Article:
Ark of the covenant of Israel (left) and “Omikoshi” ark of Japan (right)
“The Bible says that when David brought up the ark into Jerusalem, “David was clothed in a robe of fine linen” (1 Chronicles 15:27). The same was true for the priests and choirs. In the Japanese Bible, this verse is translated into “robe of white linen.” In ancient Israel, although the high priest wore a colorful robe, ordinary priests wore simple white linen. Priests wore white clothes at holy events.
Japanese priests also wear white robes at holy events”.
So often we have found the Greco-Romans appropriating Hebrew lore, customs, writings, etc. Even the Japanese, it seems, if we can believe this:
In the Bible, in First Chronicles, chapter 15, it is written that David brought up the ark of the covenant of the Lord into Jerusalem.
David and the elders of Israel and the commanders of units of a thousand went to bring up the ark of the covenant of the LORD from the house of Obed-Edom, with rejoicing. …Now David was clothed in a robe of fine linen, as were all the Levites who were carrying the ark, and as were the singers, and Kenaniah, who was in charge of the singing of the choirs. David also wore a linen ephod.
So all Israel brought up the ark of the covenant of the LORD with shouts, with the sounding of rams’ horns and trumpets, and of cymbals, and the playing of lyres and harps. (15:25-28)
When I read these passages, I think; “How well does this look like the scene of Japanese people carrying our ‘omikoshi’ during festivals? The shape of the Japanese ‘Omikoshi’ appears similar to the ark of the covenant. Japanese sing and dance in front of it with shouts, and to the sounds of musical instruments. These are quite similar to the customs of ancient Israel.”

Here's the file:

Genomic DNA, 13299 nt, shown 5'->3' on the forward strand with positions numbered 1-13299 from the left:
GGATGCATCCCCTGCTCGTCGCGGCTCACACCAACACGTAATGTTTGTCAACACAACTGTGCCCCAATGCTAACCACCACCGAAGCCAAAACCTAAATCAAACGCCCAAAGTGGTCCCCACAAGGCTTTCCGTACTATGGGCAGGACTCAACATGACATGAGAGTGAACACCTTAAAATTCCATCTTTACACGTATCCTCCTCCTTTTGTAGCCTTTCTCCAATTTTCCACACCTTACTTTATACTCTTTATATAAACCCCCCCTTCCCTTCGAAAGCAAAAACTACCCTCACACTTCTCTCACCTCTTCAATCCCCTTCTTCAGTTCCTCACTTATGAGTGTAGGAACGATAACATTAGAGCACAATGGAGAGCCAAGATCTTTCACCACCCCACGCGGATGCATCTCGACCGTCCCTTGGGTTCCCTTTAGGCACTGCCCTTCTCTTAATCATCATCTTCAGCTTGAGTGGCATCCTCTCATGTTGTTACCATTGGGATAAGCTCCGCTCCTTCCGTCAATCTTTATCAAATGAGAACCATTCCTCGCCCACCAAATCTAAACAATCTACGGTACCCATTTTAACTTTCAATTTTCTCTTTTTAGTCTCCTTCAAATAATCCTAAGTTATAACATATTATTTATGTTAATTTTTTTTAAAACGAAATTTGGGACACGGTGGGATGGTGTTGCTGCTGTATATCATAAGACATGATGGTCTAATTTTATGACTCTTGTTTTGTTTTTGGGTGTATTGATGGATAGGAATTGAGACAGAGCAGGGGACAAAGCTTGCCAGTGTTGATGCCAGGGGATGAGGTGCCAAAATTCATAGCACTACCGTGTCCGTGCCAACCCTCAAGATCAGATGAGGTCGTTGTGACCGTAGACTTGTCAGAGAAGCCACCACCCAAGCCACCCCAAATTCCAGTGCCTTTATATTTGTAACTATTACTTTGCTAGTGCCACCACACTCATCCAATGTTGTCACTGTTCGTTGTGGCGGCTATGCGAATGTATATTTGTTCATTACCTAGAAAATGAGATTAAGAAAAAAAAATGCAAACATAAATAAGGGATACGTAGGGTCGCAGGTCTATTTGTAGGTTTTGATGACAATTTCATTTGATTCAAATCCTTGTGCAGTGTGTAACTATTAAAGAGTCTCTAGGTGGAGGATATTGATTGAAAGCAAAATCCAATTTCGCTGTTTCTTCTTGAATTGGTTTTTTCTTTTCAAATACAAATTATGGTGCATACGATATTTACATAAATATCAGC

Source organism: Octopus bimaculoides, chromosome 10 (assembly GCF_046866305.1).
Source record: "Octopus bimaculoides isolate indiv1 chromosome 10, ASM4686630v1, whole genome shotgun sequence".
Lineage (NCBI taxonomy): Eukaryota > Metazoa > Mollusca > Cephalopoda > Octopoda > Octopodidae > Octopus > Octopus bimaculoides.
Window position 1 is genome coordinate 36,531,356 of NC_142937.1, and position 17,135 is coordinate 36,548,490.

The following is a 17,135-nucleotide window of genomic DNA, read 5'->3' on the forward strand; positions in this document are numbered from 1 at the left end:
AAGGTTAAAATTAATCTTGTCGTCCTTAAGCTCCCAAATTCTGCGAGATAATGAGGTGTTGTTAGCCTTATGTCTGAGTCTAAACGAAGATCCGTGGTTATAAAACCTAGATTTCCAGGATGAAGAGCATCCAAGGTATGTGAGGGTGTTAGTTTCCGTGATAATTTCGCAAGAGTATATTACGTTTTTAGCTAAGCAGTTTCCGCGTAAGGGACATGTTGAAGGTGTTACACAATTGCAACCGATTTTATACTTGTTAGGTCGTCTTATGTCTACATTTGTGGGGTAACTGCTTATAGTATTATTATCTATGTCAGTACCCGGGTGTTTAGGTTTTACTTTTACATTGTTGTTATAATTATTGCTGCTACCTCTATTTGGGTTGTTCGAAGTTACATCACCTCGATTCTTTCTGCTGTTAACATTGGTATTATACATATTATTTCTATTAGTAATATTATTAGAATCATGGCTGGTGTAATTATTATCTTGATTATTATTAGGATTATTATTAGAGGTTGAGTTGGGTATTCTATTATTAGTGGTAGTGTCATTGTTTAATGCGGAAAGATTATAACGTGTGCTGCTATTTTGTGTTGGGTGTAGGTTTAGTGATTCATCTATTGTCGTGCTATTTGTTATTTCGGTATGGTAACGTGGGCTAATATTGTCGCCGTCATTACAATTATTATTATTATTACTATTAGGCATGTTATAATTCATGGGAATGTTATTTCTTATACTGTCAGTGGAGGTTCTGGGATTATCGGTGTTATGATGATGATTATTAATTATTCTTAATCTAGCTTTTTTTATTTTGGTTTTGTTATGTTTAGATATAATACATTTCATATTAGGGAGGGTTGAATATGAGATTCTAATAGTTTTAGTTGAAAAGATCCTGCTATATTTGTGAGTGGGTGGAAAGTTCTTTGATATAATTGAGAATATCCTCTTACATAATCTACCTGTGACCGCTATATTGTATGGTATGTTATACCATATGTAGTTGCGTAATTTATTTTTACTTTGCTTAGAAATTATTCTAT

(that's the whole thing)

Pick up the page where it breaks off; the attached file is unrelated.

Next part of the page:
Japanese carry the “omikoshi” on their shoulders with poles – usually two poles. So did the ancient Israelites: “The Levites carried the ark of God with poles on their shoulders, as Moses had commanded in accordance with the word of the LORD.” (1 Chronicles 15:15) The Israeli ark of the covenant had two poles (Exodus 25:10-15). Some restored models of the ark as it was imagined to be have used two poles on the upper parts of the ark. But the Bible says those poles were to be fastened to the ark by the four rings “on its four feet” (Exodus 25:12). Hence, the poles must have been attached on the bottom of the ark. This is similar to the Japanese “omikoshi.” The Israeli ark had two statues of gold cherubim on its top. Cherubim are a type of angel, heavenly being having wings like birds. Japanese “omikoshi” also have on its top the gold bird called “Ho-oh” which is an imaginary bird and a mysterious heavenly being. The entire Israeli ark was overlaid with gold. Japanese “omikoshi” are also overlaid partly and sometimes entirely with gold. The size of an “omikoshi” is almost the same as the Israeli ark. Japanese “omikoshi” could be a remnant of the ark of ancient Israel.
Many Things Concerning the Ark Resemble Japanese Customs.
King David and people of Israel sang and danced to the sounds of musical instruments in front of the ark. We Japanese sing and dance to the sounds of musical instruments in front of “omikoshi” as well. Several years ago, I saw an American-made movie titled “King David” which was a faithful story of the life of King David. In the movie, David was seen dancing in front of the ark while it was being carried into Jerusalem. I thought: “If the scenery of Jerusalem were replaced by Japanese scenery, this scene would be just the same as what can be observed in Japanese festivals.” The atmosphere of the music also resembles the Japanese style. David’s dancing appears similar to Japanese traditional dancing.
At the Shinto shrine festival of “Gion-jinja” in Kyoto, men carry “omikoshi,” then enter a river, and cross it. I can’t help but think this originates from the memory of the Ancient Israelites carrying the ark as they crossed the Jordan river after their exodus from Egypt.